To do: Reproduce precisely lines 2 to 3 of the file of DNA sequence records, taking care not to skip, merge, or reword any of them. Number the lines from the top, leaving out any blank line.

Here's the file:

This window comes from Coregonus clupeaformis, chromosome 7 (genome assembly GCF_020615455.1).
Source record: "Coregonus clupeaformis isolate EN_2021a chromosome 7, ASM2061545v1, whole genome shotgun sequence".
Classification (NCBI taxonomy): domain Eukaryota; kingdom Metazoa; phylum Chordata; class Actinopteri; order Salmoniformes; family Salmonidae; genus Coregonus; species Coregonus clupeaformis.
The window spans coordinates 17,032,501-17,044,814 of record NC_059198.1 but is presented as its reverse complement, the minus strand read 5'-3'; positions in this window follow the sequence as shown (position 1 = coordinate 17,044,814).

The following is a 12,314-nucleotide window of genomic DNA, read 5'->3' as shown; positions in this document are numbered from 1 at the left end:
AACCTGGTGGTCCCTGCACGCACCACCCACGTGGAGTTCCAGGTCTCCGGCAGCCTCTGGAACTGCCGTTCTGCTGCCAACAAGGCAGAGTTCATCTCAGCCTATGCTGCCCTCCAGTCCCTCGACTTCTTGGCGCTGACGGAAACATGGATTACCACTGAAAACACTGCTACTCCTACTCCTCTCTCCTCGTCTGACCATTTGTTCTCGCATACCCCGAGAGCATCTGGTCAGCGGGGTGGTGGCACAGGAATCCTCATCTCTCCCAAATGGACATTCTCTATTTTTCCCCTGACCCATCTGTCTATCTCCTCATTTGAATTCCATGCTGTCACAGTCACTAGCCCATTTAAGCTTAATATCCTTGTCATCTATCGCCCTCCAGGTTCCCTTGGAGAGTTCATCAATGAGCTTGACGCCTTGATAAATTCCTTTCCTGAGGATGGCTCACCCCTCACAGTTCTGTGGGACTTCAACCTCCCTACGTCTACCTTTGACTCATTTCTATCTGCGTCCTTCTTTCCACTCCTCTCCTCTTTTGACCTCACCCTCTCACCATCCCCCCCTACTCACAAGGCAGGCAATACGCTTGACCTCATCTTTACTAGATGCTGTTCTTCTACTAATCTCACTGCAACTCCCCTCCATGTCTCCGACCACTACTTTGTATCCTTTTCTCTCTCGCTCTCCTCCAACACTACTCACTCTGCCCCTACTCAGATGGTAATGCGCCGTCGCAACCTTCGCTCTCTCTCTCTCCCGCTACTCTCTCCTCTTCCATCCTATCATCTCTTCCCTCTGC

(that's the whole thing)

Source record: "Coregonus clupeaformis isolate EN_2021a chromosome 7, ASM2061545v1, whole genome shotgun sequence".
Classification (NCBI taxonomy): domain Eukaryota; kingdom Metazoa; phylum Chordata; class Actinopteri; order Salmoniformes; family Salmonidae; genus Coregonus; species Coregonus clupeaformis.